As we’ve seen with all the Lange Double Split, there’s not one, but two pillar wheels in the movement. As you can see on the picture above, this column wheel is directly linked to the two arms which control the splitting (or rattrapante) function: a few extremely finicky geometrics come to play to prevent and let go of the wheel linked to one of the two principal chronograph seconds palms. Another column throughout the motion (the one to the left on the picture below) serves as a regular chronograph function’s column wheel, responsible for stopping and starting the chronograph itself.There are easy moves that amaze with their finishing and you will find not-so-amazingly completed complicated movements that amaze with their mind-boggling design. The Tourbograph combines the two and produces a A Lange Sohne Watches History that is a sensual overload using a window onto a world where magnificent surface decorations and treatments match with a few of the hard geometrics and interactions of components.It is filigree and yet rugged in a way few movements with ~700 components are. Each of the components seem to have substantial quantity to them, nearly begging the question why so many different moves we view incorporate fragile-looking little springs and cams inside their design. The Tourbograph looks like a beautifully decorated machine which dwarfs other movements.Hidden deep inside the bowels of the L133.1 is a fusée and string transmission system, designed to ensure a more even delivery of torque as the mainspring unwinds within its short, 36-hour power book — 36 hours is indeed short, however a shorter than ordinary power reserve is not exactly unusual one of such outrageously complex moves.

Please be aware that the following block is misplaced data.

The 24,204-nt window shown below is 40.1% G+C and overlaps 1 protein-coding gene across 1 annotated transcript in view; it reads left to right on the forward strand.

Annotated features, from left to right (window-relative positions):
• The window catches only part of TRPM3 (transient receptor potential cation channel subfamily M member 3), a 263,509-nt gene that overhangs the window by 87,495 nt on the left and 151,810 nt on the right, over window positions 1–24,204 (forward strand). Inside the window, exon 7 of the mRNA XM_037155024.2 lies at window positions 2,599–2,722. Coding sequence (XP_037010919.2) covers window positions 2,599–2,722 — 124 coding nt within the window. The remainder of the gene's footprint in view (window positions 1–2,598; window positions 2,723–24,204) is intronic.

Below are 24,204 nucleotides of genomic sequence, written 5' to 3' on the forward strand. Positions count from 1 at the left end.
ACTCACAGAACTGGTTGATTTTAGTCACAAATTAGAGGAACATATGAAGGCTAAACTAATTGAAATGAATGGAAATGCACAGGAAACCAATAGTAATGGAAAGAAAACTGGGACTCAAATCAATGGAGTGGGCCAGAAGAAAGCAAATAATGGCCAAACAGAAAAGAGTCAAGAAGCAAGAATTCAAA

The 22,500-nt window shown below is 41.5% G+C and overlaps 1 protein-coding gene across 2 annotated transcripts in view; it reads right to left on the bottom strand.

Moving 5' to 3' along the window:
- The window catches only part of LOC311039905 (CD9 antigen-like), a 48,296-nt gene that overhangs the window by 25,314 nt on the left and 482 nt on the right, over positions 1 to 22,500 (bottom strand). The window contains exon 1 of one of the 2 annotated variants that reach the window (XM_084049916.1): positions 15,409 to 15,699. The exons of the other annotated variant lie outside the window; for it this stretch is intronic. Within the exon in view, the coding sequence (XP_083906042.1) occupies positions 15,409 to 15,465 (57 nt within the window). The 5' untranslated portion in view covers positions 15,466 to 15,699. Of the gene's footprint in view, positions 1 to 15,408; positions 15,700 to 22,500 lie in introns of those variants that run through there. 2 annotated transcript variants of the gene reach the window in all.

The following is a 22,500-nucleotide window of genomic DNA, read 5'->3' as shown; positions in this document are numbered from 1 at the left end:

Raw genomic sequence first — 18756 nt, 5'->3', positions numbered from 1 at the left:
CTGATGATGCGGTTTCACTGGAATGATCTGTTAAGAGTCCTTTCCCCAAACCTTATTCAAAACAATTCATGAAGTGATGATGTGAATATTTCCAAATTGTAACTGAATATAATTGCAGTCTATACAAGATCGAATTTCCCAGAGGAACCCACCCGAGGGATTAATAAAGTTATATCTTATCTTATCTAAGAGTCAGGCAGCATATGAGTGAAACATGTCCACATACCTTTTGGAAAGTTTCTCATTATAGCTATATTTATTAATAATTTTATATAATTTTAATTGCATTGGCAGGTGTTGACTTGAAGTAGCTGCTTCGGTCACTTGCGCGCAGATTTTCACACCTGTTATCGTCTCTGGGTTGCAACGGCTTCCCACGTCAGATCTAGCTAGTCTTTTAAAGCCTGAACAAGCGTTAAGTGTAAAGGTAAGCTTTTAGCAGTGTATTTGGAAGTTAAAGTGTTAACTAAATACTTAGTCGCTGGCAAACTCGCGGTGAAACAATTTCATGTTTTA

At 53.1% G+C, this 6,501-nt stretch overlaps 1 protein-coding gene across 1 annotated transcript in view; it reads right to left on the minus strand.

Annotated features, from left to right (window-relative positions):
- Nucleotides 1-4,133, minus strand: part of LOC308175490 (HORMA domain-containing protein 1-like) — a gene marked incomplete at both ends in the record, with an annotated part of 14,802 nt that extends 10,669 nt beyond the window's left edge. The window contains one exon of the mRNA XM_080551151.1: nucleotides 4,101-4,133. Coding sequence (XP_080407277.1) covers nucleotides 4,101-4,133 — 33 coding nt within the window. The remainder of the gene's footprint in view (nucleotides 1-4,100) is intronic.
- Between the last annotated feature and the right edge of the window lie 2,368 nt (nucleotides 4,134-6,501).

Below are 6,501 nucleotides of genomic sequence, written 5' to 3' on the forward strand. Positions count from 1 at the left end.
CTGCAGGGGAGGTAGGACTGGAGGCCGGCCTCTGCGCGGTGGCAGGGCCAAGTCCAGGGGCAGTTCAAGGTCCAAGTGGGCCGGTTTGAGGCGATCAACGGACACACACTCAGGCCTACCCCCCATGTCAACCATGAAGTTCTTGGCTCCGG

The L952.1 movement is also a power hog. Despite the low frequency, the movement only has a total of 36 hours of power reserve – so it is a good thing that it has a power reserve indicator. I am not sure why there is such a low power reserve, but I can guess it is because there are so many functions and perhaps a few that “jump,” which takes even more power. The power reserve indicator is located above the left subdial – which is also used for the running seconds and the day of the week. The big date indicator is where it has always been, and the right subdial now tracks the minutes counter for the flyback chronograph, month, as well as an overlapping leap year indicator. Where the power reserve indicator sat on the Datograph Up/Down, A. Lange & Söhne has now placed a moon phase indicator.